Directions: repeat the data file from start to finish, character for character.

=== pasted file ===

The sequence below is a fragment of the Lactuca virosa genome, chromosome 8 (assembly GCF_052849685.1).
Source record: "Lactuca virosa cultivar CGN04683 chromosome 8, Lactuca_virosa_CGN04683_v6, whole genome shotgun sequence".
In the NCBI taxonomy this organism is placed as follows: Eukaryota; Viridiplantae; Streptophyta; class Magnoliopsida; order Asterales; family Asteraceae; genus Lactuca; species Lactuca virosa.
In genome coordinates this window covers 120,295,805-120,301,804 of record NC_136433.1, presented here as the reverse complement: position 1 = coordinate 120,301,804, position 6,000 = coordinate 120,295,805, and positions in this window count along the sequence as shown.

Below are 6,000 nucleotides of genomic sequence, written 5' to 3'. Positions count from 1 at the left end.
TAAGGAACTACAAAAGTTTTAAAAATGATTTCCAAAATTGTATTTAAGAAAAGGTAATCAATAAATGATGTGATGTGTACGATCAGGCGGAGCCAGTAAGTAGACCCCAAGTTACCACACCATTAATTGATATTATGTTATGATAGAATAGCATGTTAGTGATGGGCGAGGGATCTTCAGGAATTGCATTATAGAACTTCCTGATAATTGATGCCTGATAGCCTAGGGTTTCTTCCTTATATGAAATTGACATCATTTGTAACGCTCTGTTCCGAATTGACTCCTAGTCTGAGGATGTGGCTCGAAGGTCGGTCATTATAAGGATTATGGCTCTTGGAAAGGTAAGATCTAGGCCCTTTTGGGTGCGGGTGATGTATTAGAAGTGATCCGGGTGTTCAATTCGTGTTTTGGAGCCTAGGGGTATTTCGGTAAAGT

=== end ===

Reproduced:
The sequence below is a fragment of the Lactuca virosa genome, chromosome 8 (assembly GCF_052849685.1).
Source record: "Lactuca virosa cultivar CGN04683 chromosome 8, Lactuca_virosa_CGN04683_v6, whole genome shotgun sequence".
In the NCBI taxonomy this organism is placed as follows: Eukaryota; Viridiplantae; Streptophyta; class Magnoliopsida; order Asterales; family Asteraceae; genus Lactuca; species Lactuca virosa.
In genome coordinates this window covers 120,295,805-120,301,804 of record NC_136433.1, presented here as the reverse complement: position 1 = coordinate 120,301,804, position 6,000 = coordinate 120,295,805, and positions in this window count along the sequence as shown.

Below are 6,000 nucleotides of genomic sequence, written 5' to 3'. Positions count from 1 at the left end.
TAAGGAACTACAAAAGTTTTAAAAATGATTTCCAAAATTGTATTTAAGAAAAGGTAATCAATAAATGATGTGATGTGTACGATCAGGCGGAGCCAGTAAGTAGACCCCAAGTTACCACACCATTAATTGATATTATGTTATGATAGAATAGCATGTTAGTGATGGGCGAGGGATCTTCAGGAATTGCATTATAGAACTTCCTGATAATTGATGCCTGATAGCCTAGGGTTTCTTCCTTATATGAAATTGACATCATTTGTAACGCTCTGTTCCGAATTGACTCCTAGTCTGAGGATGTGGCTCGAAGGTCGGTCATTATAAGGATTATGGCTCTTGGAAAGGTAAGATCTAGGCCCTTTTGGGTGCGGGTGATGTATTAGAAGTGATCCGGGTGTTCAATTCGTGTTTTGGAGCCTAGGGGTATTTCGGTAAAGT